The COVID-19 pandemic has served as a catalyst for social bond issuance in 2020, as a way for investors and governments to address social divisions laid bare by the health crisis. And their use is expected to grow in the future and outlast the aftermath of coronavirus, according to market observers.
A total of 138 social bonds have been issued so far in 2020, raising over $163 billion, far more than the $13 billion raised in 2019, law firm Linklaters said in a Dec. 17 post, citing Refinitiv data. Such bonds appeal to the fast-growing base of socially concerned investors, Richard O’Callaghan, partner in the capital markets team of Linklaters, said in the statement.
In fact, bonds that address social themes have been the fastest growing sector of the labelled bonds market in the past year, Sarah Gordon, CEO of the U.K.-based nonprofit organization the Impact Investing Institute, told S&P Global Market Intelligence.
The pandemic has exacerbated “many structural inequities” between richer and poorer nations and people, which has brought social justice issues to the forefront and increased interest in funding social projects that address rising unemployment, income inequality, and strains on housing, health care, and education systems, S&P Global Ratings said in a Nov. 10 report.
Various entities have responded by issuing coronavirus-linked social bonds. In March, the African Development Bank issued a $3 billion social bond aimed at alleviating the impact of COVID-19 on member countries. In July, Spain’s CaixaBank SA issued a €1 billion bond aimed at helping small businesses in the country’s most disadvantaged regions weather the crisis.
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S&P Global Ratings expects the global sustainable debt market to exceed $500 billion in 2020, partly driven by the rapid rise in social bond issuance.
“[W]hile the recent surge may have been precipitated by COVID-19, the appeal of social bonds as a sustainable finance instrument may endure long after its effects have subsided,” it said in June.
The Impact Investing Institute’s Gordon said there has been an “unprecedented shift” toward sustainability factors being considered by investors, driven by changing regulations and evidence that sustainable investments outperform traditional ones.
This makes social and green bonds both an attractive investment and an invaluable risk-mitigation tool, while allowing investors to be on the front foot of a transition to a net-zero carbon economy, she said.
Addressing health and economic stress caused by the COVID-19 pandemic has been a principal driver of the dramatic surge in social bond issuance in 2020, but the sustainability-themed market also benefits from a secular change in finance, Mitch Reznick, head of research and sustainable fixed income at the international business of Federated Hermes, told S&P Global Market Intelligence.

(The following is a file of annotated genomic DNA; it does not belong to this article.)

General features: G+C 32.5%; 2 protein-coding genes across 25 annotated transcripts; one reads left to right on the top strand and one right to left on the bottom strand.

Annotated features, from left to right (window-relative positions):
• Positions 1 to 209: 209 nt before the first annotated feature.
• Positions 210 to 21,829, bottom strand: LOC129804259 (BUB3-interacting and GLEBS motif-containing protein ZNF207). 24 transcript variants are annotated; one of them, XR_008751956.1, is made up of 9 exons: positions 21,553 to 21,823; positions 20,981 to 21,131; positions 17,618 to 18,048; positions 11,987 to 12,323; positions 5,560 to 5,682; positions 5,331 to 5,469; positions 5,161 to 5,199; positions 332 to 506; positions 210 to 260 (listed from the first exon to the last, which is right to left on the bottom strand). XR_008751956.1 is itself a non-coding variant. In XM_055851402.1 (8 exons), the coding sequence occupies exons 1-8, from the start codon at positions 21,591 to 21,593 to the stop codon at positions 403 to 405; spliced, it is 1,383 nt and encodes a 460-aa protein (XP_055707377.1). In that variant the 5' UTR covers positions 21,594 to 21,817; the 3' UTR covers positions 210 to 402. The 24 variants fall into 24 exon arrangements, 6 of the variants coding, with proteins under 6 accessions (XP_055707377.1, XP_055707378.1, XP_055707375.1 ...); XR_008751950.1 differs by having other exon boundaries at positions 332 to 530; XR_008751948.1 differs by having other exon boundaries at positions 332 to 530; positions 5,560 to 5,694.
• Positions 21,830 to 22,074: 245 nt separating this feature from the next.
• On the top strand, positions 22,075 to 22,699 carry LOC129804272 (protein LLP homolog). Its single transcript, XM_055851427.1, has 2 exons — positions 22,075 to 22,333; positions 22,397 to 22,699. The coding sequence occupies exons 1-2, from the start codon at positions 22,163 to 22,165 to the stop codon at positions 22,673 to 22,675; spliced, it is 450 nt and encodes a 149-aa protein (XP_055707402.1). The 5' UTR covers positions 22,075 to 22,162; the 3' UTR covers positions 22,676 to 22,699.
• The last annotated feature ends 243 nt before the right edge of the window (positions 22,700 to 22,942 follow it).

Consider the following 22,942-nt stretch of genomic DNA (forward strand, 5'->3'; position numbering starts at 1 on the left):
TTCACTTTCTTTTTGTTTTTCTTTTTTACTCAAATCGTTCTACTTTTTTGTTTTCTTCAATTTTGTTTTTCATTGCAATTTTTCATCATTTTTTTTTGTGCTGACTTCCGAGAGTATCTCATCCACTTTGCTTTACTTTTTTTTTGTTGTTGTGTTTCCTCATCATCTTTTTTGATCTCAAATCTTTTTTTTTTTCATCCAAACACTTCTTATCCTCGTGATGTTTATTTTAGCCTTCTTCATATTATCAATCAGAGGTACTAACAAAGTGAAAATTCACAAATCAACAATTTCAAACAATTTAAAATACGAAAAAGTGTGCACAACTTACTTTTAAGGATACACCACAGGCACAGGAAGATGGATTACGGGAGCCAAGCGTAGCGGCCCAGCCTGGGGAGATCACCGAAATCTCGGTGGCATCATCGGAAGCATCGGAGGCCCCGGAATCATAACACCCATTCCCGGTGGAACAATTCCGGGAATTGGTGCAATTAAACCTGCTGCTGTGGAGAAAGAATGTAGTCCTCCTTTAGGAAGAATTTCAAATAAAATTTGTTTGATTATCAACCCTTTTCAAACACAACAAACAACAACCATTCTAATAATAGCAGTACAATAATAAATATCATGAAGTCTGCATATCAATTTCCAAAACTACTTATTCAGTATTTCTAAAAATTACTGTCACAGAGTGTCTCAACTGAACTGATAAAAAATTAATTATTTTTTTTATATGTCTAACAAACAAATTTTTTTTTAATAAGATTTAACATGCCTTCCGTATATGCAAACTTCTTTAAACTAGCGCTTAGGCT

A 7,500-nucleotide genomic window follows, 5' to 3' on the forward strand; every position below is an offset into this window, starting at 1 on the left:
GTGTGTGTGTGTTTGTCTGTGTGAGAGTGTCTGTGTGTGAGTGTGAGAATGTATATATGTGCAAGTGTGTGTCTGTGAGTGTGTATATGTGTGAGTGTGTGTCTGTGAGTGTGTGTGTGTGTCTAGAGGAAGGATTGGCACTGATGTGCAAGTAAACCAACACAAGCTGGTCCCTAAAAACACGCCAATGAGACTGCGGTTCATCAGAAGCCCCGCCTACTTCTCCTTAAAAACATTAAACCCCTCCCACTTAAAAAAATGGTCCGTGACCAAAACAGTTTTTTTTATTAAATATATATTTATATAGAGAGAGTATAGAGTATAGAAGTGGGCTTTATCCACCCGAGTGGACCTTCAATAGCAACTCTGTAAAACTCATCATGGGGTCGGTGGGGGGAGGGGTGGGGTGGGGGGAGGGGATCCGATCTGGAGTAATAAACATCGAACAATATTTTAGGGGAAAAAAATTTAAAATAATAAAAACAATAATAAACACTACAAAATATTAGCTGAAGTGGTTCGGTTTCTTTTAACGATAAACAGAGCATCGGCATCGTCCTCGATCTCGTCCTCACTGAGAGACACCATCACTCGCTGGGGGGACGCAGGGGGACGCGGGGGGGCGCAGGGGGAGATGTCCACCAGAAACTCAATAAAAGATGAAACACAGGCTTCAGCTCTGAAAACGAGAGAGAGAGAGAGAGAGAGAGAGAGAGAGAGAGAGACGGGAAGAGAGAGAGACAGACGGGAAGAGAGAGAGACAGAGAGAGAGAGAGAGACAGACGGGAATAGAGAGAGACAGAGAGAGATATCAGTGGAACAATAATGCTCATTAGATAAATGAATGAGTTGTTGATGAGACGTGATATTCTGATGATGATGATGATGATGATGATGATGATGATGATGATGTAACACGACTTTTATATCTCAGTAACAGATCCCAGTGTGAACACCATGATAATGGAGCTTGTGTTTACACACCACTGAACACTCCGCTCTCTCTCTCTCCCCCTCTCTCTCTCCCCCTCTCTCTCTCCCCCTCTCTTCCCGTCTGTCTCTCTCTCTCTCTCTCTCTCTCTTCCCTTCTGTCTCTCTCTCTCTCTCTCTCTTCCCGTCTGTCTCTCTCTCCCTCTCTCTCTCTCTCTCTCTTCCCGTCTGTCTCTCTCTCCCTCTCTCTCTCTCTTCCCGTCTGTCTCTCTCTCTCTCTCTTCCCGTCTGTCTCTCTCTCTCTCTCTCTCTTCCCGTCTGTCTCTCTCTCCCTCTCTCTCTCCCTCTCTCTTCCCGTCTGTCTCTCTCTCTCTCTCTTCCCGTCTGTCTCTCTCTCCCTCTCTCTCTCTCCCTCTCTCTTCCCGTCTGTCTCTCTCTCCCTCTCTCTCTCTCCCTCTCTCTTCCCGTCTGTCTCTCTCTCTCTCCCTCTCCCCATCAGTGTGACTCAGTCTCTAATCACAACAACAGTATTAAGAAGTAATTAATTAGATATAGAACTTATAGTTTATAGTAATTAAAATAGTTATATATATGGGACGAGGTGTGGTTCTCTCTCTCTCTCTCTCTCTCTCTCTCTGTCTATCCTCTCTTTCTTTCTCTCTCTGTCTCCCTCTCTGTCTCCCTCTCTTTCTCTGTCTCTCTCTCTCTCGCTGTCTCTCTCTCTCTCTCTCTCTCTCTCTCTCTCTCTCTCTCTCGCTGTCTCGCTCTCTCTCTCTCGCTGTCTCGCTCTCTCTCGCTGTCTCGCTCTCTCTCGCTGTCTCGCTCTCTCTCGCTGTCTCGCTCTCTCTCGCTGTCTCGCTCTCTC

The strong flows into sustainable funds this year, and the record €221 billion order book for the EU’s €17 billion inaugural social bond, issued under the bloc’s instrument for temporary Support to mitigate Unemployment Risk in an Emergency, or SURE, in October “speaks volumes about investors’ increasing desire to simultaneously invest and support society,” Reznick said in a written comment.
The most active social bond issuers were EU member states France and Luxembourg, raising $49.8 billion and $49.6 billion so far in 2020, Linklaters said. Each country accounts for roughly a third of the total global social bonds market.
French government agency Cades and unemployment insurance fund
Unedic have been the biggest issuers of social bonds in 2020, with a combined issuance of $22 billion, Reuters reported Oct. 19, citing Refinitiv data. The funds were raised to support projects dealing with unemployment in France, Reuters said.
Japan, where 40 social bonds hit the market this year, topped the list for highest number of issuances, followed by the U.S. with 27 and France with 19, according to the data cited by the law firm.
The pandemic has also driven much financial innovation in 2020, Gordon said. Record amounts have flowed into sustainable investment funds, and the industry has “responded with creativity and imagination” by launching new vehicles and strategies to cater to investor demand, she said.
“We also see a growing trend in interlinking environmental and social goals,” she said. “The U.K. government’s 10 point Green Recovery Plan, for example, clearly sets a precedent by committing to creating green jobs and skills across the country alongside its commitment to transitioning to a net-zero carbon economy. In light of these developments as well as the expectation of further economic and social challenges caused by the ongoing pandemic, social bond issuance can be expected to rise further in 2021,” she said.
The issuance of green bonds — whose proceeds fund environmentally friendly projects — also accelerated amid the pandemic, with the amount raised via the 680 issuances so far in 2020 reaching $227.6 billion and surpassing the already “record-breaking” 2019 level of $188.3 billion, Linklaters said.
“Green and social bonds have become arguably some of the most popular asset classes this year. The trend is set to continue as we begin to see more evolved variations of the product with the emergence of sustainability-linked bonds which go beyond the traditional use of proceeds model,” Amrita Ahluwalia, capital markets lawyer at Linklaters, said in the statement.